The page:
I once met a professional author at her launch for her short story collection and after purchasing her book and waiting in line to upgrade it to a limited sign edition, I asked her how long it took to write just one of her short stories.
“A year” was her reply.
A. Whole. Freaking. Year.
Now who among you has cranked out a short story out within a week? Hell even a month? Heck at least less time than a freaking year?
And yet she was the published one and I was not.
So, a little later I was practicing my sewage worker skills and sifting through the crap of some of my earlier work, when I glossed over a phrase I had threw into one of my previous posts. The idea phase. And yeah once you actually sit your ass down to actually write, you will laugh at your younger, obviously dumber, self for thinking that ideas were the only requirement to be able to introduce yourself as a writer at cocktail parties with a straight face, but, guess what, there’s another phase. The first-draft phase. The belief that all one needs to do is hammer out a first draft, send it out to a publisher, then pop the cork in celebration while putting ‘professional writer’ onto new business cards. Now granted, the exhilarating high one gets after writing the first draft are the fumes of inspiration that makes writers get up every day to hammer away at their keyboards. But it’s not enough.
Finish your first draft. Then read it again in a month. You’ll puke at how awful you are.
You know how you can crack open one of your favourite novels and the writing will sound so natural, that it’s easy to imagine the writer was simply spewing out raw thoughts in a gush of creativity onto a Apple product while sipping some fancy latte drink from Starbucks? It took, many many fever-induced, coffee addicted revisions, not to mention the number of rewrites done, to crap out those masterpieces. The big leaguers know their first draft will always be crap, crap so putrid that if they got their first-drafts published, their fans would commit mass-suicides (probably slitting their wrists with paper-cuts) so to not live in a world where their literary hero have inexplicably started communicating through their asshole. So they revise.
When you first start, revising is going to feel like work.
Revising is work.
So here are some tips in the revision game, and while they aren’t exactly tips in the art of revision they will certainly help make it more efficient.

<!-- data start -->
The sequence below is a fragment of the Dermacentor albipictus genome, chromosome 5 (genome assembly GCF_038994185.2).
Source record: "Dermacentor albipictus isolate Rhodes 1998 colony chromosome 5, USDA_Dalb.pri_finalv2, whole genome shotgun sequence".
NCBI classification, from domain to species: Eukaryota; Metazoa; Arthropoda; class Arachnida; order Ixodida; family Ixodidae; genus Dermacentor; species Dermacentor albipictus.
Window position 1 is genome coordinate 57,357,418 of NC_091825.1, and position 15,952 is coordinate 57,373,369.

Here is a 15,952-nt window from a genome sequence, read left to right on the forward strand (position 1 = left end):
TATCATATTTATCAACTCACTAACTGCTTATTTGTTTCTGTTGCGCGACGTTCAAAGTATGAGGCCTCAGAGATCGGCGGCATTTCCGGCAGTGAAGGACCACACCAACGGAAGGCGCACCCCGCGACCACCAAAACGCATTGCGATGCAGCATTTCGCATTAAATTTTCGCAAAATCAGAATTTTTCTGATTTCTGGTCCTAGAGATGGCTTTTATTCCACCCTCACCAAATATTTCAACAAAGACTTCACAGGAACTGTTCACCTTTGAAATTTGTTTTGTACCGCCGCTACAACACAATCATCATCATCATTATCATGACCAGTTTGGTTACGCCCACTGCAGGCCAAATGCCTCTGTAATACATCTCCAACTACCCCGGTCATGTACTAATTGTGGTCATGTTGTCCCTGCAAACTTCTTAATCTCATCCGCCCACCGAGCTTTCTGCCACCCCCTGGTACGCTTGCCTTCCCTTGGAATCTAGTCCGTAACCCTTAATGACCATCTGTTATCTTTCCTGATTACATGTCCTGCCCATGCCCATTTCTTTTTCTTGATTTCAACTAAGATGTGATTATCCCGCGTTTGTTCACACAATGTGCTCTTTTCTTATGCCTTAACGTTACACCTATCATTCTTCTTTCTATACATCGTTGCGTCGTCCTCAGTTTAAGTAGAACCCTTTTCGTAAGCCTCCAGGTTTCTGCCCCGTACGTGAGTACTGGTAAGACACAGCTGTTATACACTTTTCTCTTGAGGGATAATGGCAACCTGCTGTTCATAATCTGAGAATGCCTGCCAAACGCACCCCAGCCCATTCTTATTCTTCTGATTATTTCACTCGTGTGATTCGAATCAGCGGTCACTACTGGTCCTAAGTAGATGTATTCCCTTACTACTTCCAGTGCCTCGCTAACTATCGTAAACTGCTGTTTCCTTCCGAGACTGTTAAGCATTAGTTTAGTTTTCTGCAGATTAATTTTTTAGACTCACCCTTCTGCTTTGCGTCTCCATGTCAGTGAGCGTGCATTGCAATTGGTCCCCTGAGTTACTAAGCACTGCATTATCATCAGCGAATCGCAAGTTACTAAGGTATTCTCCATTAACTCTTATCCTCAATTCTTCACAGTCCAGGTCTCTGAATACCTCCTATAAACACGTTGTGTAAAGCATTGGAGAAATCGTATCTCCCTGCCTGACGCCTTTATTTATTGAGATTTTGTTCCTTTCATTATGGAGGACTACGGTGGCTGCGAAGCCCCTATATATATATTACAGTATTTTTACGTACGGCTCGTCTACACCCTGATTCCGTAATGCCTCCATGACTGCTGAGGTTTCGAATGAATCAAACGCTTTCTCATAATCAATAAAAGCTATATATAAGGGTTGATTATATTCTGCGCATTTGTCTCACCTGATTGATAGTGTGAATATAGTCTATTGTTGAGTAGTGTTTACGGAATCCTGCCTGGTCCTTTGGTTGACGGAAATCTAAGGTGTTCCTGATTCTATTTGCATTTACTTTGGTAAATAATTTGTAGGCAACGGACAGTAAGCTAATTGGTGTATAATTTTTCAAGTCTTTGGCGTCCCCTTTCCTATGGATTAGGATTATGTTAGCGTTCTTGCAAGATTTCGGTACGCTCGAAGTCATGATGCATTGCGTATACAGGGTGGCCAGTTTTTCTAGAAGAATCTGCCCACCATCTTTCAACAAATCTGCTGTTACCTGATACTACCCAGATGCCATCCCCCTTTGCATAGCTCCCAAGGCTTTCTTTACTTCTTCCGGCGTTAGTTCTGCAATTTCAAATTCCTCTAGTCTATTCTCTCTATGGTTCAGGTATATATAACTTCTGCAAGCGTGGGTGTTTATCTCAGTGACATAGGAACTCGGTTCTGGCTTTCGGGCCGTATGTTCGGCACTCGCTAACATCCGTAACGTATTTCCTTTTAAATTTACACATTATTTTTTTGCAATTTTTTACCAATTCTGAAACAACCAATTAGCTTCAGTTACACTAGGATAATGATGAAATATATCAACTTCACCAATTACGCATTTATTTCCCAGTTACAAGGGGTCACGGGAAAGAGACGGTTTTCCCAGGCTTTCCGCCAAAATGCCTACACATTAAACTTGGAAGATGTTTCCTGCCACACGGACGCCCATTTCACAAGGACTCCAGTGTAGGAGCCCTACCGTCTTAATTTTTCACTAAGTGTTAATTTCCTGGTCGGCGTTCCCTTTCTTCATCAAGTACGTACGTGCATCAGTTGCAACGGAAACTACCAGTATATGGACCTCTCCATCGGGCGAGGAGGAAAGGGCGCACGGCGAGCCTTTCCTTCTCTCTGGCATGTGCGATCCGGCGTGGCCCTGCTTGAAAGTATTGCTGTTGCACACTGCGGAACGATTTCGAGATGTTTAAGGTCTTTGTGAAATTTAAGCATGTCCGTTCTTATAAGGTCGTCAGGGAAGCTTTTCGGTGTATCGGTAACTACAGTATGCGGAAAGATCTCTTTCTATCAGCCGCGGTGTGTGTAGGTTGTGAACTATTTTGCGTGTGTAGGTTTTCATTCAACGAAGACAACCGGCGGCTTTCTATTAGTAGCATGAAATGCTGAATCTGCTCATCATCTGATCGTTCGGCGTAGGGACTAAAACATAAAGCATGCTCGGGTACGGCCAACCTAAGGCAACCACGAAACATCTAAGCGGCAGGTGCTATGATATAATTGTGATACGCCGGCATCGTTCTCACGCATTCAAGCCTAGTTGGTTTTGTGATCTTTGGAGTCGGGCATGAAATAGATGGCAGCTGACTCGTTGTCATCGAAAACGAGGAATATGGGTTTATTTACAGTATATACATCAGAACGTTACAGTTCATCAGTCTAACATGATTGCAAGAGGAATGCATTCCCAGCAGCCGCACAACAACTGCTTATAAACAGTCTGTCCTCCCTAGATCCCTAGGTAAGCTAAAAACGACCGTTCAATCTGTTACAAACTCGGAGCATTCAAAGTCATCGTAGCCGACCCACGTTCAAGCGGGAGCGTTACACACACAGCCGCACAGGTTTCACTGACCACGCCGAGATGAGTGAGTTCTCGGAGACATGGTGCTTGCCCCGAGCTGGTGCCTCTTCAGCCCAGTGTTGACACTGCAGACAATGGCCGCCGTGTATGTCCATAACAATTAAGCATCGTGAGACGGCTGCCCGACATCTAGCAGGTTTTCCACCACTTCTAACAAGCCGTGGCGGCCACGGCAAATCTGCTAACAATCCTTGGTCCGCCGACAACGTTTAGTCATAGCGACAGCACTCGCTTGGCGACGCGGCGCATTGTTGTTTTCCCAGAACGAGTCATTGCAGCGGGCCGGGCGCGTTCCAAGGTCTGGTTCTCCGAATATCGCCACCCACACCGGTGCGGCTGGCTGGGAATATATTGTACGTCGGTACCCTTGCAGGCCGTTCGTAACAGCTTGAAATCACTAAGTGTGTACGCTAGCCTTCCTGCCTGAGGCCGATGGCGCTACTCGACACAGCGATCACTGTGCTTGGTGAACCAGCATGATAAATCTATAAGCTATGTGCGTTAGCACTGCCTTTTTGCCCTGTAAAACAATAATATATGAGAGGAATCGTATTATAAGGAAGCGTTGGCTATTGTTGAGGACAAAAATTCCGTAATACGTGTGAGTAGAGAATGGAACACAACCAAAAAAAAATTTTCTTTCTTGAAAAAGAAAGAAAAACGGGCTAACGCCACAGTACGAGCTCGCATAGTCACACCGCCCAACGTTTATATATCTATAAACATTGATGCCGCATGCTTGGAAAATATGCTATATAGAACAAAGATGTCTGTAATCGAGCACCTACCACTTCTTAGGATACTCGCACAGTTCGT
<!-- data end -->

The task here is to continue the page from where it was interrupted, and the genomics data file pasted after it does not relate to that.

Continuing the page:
Cyclical Order: So you’ve got a whole mess of work, first drafters if you will, that you pumped out in a fit of inspiration and powered by your be-the-next-Margaret-Atwood dream. And you know that you can’t revise as soon as you finish because like a fan girl on Justin Bieber, you are still naively in love with crap. So instead find the one that you wrote first and revise that one. After you’ve grown through with it, revise the second one you’ve written, then the third, rinse and repeat. The time between your first piece and the time you revise should be a good month or more (unless you’re a really fast writer), which is a buffer space that will make your ‘darling’ prose just crap on a page you have to make prim and proper, or kill off and try again. Repeat ad infinitum until even your worst critics won’t dare read your work for shame of admitting that you can write.
Focusing: For those who have first drafts so wretched that you need a drill and dynamite to simply make a dent on the sheer amount of editing done, what you could do is focus on a specific area, a tactical strike if you will. I.e. The camera keeps jittering from third person distant to omniscient like every action film made since Saving Private Ryan then hold it steady to one point of view. Or factual errors, like little Suzie who enjoys chocolate ice cream in chapter one is swearing that vanilla is the only one and true flavour in chapter seventeen. While this method is often difficult to implement as often it degenerates into a general edit like a hoarder walking through a flea market, it still helps pick up on the smaller details you wouldn’t have noticed if you went in with fists swinging at the entire monstrosity.
Setting a goal line: Some people like setting a daily goal for their writing i.e. five-hundred words a day or an hour time limit. I really can’t say much for the whole time limit (For an hour I’d produce five minutes of writing done, and the hazy memories of fifty-five minutes worth of YouTube sci-fi shorts). But for those have a predilection for a word count a day to keep the doctor away method, how do you measure word count in revision? In pages written, in sentences altered, in words added, no its love obviously (god that’s awful), but because its’ not writing new thoughts, but fixing old ones I just double the amount i.e. if I can do five-hundred words a day then I revise one-thousand words or if I write a page, I revise two pages.
Writing Exercise: For those who still read these for the writing exercises, I got an easy one for you.
By a North York Writer